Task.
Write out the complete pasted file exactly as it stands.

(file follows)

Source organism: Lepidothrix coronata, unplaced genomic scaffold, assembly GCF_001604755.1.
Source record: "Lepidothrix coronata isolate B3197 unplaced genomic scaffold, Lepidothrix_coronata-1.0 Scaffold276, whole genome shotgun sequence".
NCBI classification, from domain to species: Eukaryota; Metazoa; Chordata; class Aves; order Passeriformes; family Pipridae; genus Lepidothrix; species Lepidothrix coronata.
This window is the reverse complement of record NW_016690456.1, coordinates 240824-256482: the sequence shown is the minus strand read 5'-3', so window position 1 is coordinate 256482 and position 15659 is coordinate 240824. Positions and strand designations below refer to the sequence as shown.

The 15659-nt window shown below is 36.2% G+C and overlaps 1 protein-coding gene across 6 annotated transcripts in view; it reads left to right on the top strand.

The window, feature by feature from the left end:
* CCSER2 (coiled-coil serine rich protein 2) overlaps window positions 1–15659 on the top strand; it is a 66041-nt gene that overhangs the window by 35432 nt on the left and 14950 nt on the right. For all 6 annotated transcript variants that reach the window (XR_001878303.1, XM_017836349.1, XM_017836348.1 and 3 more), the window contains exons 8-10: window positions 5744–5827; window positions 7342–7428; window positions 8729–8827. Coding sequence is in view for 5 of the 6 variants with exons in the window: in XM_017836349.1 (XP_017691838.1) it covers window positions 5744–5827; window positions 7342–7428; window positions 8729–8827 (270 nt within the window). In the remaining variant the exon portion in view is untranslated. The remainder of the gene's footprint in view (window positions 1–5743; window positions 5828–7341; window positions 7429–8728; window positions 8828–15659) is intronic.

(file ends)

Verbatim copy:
Source organism: Lepidothrix coronata, unplaced genomic scaffold, assembly GCF_001604755.1.
Source record: "Lepidothrix coronata isolate B3197 unplaced genomic scaffold, Lepidothrix_coronata-1.0 Scaffold276, whole genome shotgun sequence".
NCBI classification, from domain to species: Eukaryota; Metazoa; Chordata; class Aves; order Passeriformes; family Pipridae; genus Lepidothrix; species Lepidothrix coronata.
This window is the reverse complement of record NW_016690456.1, coordinates 240824-256482: the sequence shown is the minus strand read 5'-3', so window position 1 is coordinate 256482 and position 15659 is coordinate 240824. Positions and strand designations below refer to the sequence as shown.

The 15659-nt window shown below is 36.2% G+C and overlaps 1 protein-coding gene across 6 annotated transcripts in view; it reads left to right on the top strand.

The window, feature by feature from the left end:
* CCSER2 (coiled-coil serine rich protein 2) overlaps window positions 1–15659 on the top strand; it is a 66041-nt gene that overhangs the window by 35432 nt on the left and 14950 nt on the right. For all 6 annotated transcript variants that reach the window (XR_001878303.1, XM_017836349.1, XM_017836348.1 and 3 more), the window contains exons 8-10: window positions 5744–5827; window positions 7342–7428; window positions 8729–8827. Coding sequence is in view for 5 of the 6 variants with exons in the window: in XM_017836349.1 (XP_017691838.1) it covers window positions 5744–5827; window positions 7342–7428; window positions 8729–8827 (270 nt within the window). In the remaining variant the exon portion in view is untranslated. The remainder of the gene's footprint in view (window positions 1–5743; window positions 5828–7341; window positions 7429–8728; window positions 8828–15659) is intronic.